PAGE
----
Strike notice reissued at Qualicum Beach care home

Document Sample
Strike notice reissued at Qualicum Beach care home Powered By Docstoc
					FOR IMMEDIATE RELEASE                                                      April 23, 2009

Strike notice reissued at Qualicum
Beach care home
The Hospital Employees’ Union today reissued 72-hour strike notice to Pro Vita, the
subcontractor providing care services at Qualicum Gardens on Vancouver Island.
Pro Vita is contesting the delivery method of the initial strike notice on April 21 that would
have gone into effect tomorrow at noon. As a result, HEU is reissuing the strike notice and
has delayed any job action by 48 hours.
About 60 care aides working at the Gardens (located on Berwick Road North in Qualicum
Beach) will now be in a position to take job action on Sunday, April 26 at 2:00 p.m.
“The care aides at Qualicum Gardens have the lowest wages of all long-term care facilities
on Southern Vancouver Island,” says HEU bargaining representative David Durning.
“Serious staff shortages and huge workloads have made it difficult to provide quality care
for the residents.
“But Pro Vita is unwilling to address the staff recruitment and retention problems,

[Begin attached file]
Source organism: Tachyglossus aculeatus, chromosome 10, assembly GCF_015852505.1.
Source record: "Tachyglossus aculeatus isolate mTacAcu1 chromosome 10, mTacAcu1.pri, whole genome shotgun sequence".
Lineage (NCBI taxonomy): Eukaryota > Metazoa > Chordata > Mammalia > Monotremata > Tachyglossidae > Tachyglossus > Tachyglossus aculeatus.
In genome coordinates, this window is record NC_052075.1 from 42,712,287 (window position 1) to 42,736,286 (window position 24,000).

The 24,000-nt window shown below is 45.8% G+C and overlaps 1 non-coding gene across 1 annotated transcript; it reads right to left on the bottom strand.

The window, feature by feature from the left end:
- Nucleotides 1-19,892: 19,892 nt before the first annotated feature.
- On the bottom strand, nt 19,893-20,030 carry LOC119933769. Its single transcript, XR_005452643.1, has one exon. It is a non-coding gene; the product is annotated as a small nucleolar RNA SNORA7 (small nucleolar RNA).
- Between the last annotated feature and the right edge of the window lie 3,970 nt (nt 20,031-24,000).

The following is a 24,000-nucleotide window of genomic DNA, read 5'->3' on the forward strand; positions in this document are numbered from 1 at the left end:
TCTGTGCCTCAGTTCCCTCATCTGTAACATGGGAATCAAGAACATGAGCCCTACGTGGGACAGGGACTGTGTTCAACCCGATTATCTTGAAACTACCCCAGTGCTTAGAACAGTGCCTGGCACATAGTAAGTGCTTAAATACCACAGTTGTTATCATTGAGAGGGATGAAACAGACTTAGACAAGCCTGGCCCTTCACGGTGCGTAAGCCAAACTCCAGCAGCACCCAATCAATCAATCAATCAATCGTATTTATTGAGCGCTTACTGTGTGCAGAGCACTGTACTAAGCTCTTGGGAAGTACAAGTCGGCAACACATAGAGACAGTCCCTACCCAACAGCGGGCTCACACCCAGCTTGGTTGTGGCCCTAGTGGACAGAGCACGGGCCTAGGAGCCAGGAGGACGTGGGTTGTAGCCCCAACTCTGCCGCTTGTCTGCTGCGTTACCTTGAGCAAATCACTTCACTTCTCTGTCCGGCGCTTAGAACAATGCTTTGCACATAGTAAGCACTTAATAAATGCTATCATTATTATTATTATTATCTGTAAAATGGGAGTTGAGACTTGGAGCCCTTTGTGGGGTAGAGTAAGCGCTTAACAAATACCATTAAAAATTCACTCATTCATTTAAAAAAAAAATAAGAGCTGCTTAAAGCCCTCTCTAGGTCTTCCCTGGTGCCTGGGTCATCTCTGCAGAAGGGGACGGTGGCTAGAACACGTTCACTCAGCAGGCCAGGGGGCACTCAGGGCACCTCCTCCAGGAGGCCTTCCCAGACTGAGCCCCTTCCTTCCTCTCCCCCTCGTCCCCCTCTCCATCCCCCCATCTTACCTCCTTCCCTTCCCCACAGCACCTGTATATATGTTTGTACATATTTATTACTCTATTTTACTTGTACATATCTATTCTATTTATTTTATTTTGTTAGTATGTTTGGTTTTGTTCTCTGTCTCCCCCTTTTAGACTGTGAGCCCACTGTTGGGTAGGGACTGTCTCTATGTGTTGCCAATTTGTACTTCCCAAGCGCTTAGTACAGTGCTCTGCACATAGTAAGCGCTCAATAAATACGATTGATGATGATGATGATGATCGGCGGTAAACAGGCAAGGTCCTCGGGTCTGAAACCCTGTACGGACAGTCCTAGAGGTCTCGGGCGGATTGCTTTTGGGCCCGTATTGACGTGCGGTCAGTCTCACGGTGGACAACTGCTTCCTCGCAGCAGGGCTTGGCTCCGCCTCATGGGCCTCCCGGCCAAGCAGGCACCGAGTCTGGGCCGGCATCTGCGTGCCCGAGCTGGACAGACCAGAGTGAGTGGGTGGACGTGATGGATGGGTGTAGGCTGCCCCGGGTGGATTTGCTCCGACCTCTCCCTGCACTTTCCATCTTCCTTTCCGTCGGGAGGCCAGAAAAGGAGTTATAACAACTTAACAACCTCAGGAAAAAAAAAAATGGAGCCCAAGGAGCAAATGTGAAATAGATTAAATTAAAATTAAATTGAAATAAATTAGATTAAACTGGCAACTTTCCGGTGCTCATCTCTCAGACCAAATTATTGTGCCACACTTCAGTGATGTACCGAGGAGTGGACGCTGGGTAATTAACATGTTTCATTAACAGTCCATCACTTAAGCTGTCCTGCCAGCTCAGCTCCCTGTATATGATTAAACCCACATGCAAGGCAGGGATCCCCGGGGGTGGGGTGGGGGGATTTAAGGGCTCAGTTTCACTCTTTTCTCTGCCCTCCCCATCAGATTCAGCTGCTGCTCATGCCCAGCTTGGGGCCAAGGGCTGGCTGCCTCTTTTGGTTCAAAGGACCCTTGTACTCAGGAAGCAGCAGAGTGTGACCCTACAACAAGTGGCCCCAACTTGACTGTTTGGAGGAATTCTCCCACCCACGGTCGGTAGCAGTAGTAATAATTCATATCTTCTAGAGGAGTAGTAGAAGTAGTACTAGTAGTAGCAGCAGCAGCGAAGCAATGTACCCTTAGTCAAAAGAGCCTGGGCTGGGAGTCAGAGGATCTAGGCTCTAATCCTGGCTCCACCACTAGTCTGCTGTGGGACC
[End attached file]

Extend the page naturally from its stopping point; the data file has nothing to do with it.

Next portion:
substandard wages, or the impact of workload on the quality and continuity of resident care.”
The operator of Qualicum Gardens – Chartwell Seniors Housing REIT – has been
approached by Pro Vita about recruitment and retention challenges at the facility, but has
refused to fund improvements to wages.
Pro Vita has since terminated its commercial contract with Qualicum Gardens, and recently
issued pink slips to employees, effective at midnight on June 23.
The union has met with Chartwell to discuss bringing care services back in-house after Pro
Vita leaves the facility.
Under B.C. labour laws, HEU has an essential services plan and staffing levels in place to
ensure resident care, comfort and safety are not at risk during strike action.
Care aides were first contracted out to Pro Vita in 2005 under the provisions of the BC
Liberals’ Bill 29 which rewrote health care collective agreements. That law was later struck
down by the Supreme Court of Canada.
Chartwell receives $5.5 million a year from the Vancouver Island Health Authority to
operate 85 long-term care beds at the facility.
Contact: David Durning, bargaining representative, 604-787-5301 (cell)
         Brenda Whitehall, communications officer, 604-880-8635 (cell)

Shared By: